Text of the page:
Sometimes insight is a miracle.

And sometimes those miracles can shape your decisions for the rest of your life.

Like a broken record, I struggle with certain things that play on repeat in my head. I can’t put them aside until they make sense to me. Often these puzzles take mind shifting and different perspectives before the final piece lands in place for me to understand and feel resolution.

But miracle insight is like a lightning bolt. God speaks to me, and I have a sudden Eureka.

This is the story of one Eureka that continues to change my life. It taught me to step up to the plate and accept a challenge.

It occurred in 1989. I was painting portraits for a living. I loved that God had given me the ability since childhood to achieve a likeness, and to create eyes that would follow the viewer around the room. Each portrait felt like a miracle.

That year, an opportunity arose from the art community that scared me. A tragic murder case had been in the news for some time. A judge agreed the trail should be moved out of town. They sent the case four hours from my home to Old Town Alexandria, near D.C. At the time there were no television cameras allowed in court. Here’s where the challenge came. A tv channel contacted me and left a message that several artists recommend me to draw live pictures in court to show on the news. Please contact them right away.


I prayed. I was scared. Not of going out of town alone, or being in court. I feared having to produce multiple likenesses on the spot. People would watch me. I was used to the quiet or music filled sanctuary of my studio. And what if I messed up? What if I got so nervous I couldn’t do it? My hands could shake so badly I may not be able to guide a pencil or brush. What if my drawings turned out so poorly the station wouldn’t use them? Not to mention most court room scenes are created loose and done with pastels. I paint photorealism with excessive detail in oil. Where did that leave me?

Bible stories of obeying against logic went through my mind. So much obedience. Jochebed putting her precious baby Moses in a basket and floating him down a river. Way scarier than messing up drawings. Abraham leading his beloved son Isaac from home to be sacrificed. The stakes much higher than a poor reputation.

Deep in my spirit, I heard God telling me to say yes, and trust Him. Huh? God knows about oils, acrylics, pastels and jitters? But when I heard that yes, I knew I had to obey because since childhood I’ve always known, I would rather disappoint myself and everyone else than disappoint God and not obey.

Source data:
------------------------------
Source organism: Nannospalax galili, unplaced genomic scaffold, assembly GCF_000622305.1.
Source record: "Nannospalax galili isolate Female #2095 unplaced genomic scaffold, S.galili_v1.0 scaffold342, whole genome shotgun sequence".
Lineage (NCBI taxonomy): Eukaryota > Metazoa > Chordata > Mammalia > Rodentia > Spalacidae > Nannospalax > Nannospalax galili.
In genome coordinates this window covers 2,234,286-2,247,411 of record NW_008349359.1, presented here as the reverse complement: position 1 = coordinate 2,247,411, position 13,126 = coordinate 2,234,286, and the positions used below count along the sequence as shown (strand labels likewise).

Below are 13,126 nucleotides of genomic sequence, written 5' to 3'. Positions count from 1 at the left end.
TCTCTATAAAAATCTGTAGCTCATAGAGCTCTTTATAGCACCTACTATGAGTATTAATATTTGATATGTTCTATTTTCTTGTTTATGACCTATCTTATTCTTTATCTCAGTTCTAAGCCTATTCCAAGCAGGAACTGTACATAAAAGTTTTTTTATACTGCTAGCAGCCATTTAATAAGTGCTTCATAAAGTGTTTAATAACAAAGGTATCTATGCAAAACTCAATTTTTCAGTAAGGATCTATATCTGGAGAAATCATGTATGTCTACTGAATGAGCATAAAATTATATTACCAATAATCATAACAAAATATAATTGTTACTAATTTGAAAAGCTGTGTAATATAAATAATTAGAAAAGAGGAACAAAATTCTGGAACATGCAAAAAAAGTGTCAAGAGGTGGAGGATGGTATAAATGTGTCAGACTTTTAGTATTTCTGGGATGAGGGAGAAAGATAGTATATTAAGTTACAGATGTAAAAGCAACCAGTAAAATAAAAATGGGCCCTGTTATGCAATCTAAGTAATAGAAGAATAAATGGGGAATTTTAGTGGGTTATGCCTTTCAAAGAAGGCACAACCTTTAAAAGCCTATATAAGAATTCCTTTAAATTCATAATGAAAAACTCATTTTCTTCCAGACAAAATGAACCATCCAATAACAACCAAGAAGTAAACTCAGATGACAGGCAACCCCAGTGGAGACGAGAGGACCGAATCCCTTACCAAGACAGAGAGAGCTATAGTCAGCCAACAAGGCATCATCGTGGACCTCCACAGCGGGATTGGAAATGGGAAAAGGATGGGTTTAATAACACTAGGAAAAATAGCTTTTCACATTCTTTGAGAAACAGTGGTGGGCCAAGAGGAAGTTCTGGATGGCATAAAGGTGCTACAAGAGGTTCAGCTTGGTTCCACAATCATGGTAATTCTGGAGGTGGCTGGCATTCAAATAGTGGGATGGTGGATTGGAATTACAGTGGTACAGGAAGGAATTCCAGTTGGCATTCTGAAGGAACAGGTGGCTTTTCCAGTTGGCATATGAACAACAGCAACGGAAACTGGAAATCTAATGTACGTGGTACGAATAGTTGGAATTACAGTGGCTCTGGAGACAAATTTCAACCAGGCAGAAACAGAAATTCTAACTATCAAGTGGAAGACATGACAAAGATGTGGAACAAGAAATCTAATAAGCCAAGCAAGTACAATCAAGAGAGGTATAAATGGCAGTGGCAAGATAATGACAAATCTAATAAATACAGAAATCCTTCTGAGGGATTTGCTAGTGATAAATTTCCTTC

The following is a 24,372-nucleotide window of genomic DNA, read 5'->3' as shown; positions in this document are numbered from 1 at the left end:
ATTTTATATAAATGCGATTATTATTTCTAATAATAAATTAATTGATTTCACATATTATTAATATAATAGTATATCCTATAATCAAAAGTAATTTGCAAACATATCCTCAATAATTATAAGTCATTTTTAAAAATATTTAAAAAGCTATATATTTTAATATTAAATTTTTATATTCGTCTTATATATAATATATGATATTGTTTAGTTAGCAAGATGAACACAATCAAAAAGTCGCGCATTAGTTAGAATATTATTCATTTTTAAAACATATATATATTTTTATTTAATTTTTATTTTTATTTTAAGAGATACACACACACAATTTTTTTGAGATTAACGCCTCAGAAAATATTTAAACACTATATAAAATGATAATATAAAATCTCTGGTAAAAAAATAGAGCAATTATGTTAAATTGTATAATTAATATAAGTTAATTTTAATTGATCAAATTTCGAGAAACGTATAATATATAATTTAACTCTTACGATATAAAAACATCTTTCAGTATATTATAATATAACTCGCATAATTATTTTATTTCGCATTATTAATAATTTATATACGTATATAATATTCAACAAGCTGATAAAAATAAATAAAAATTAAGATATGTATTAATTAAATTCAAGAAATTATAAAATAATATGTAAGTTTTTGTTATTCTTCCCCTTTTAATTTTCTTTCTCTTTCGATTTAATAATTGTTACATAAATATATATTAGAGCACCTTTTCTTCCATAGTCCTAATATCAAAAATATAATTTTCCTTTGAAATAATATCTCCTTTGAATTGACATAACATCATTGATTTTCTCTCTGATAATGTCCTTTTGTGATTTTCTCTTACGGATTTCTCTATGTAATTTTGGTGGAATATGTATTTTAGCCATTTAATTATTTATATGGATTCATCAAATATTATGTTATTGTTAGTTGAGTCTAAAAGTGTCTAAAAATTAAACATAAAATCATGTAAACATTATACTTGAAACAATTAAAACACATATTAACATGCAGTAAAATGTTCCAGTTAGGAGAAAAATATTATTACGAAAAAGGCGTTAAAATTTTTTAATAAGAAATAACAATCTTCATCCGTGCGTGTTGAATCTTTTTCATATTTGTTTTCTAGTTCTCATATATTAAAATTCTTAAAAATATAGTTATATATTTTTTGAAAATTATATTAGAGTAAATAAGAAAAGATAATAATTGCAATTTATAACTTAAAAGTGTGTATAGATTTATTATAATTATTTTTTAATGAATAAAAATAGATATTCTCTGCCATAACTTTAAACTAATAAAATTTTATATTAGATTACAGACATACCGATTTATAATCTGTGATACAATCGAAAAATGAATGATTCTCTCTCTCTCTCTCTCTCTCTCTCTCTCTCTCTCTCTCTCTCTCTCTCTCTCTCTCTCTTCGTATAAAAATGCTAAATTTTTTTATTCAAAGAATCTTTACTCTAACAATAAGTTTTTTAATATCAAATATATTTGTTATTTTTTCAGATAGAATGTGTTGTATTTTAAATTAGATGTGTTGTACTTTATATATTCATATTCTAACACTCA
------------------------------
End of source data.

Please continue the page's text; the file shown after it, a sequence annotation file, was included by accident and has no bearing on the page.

I said yes and had a couple of weeks to figure out the medium. I would draw in the courtroom and add loose color with watered down acrylics.

During the trial, the attorneys sought me out at every break to see how I captured them. It seemed to be their favorite stress reliever. They laughingly offered to pay me if I gave them thicker hair in the pictures or created ugliness in the images of the opposing legal team.

Each day I wondered when the jitters would come. They did not. I grounded myself by focusing on replication of what I saw, grateful for my tunnel vision.

The trial itself was a distraction that entered some side door in my brain and I kept track, like I do with music.

As it turned out, the pictures were received with rave reviews.

Driving home, my heart was filled with joy. I had taken on an incredible challenge that I felt totally inept to tackle. I turned up the praise music and sang. I thanked God a hundred ways for calling me to say yes when everything in me said no.

Then one of those miraculous thoughts that I had no way of thinking on my own, flew into my consciousness. I was overwhelmed and pulled off the road. The feeling was so intense that I could not shake it, and I hoped to live in that joyous reality for a bit.

Amid praise, I heard these words so clearly someone in the back seat could have said them. “You’ve always believed in God. Now you know God believes in you.”

The very marrow of my bones felt it. It was a truth that I would not have experienced if I had followed my fear instead of saying yes in faith.

Every challenge after that, advanced education, teaching college classes, speaking to large groups, defending assessments in court, writing and publishing, all of them, I met with that hard won knowledge. I am being given this opportunity and my heart is saying yes because God believes in me.

When I feel called, it does not guarantee success. It could mean there are lessons waiting for me or that I might end up being there for someone else. But often, I get to pull over in life and feel that pulse of pure joy, when I’ve responded with obedience, and know in the depth of my heart that God sees me.

I would love to know how you step out in faith when you are called!

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  1. Rhonda Dragomir says:

    It’s amazing what God can do when we set aside fear and follow Him. This inspired me today. And I want to see one of the drawings! Pretty please?!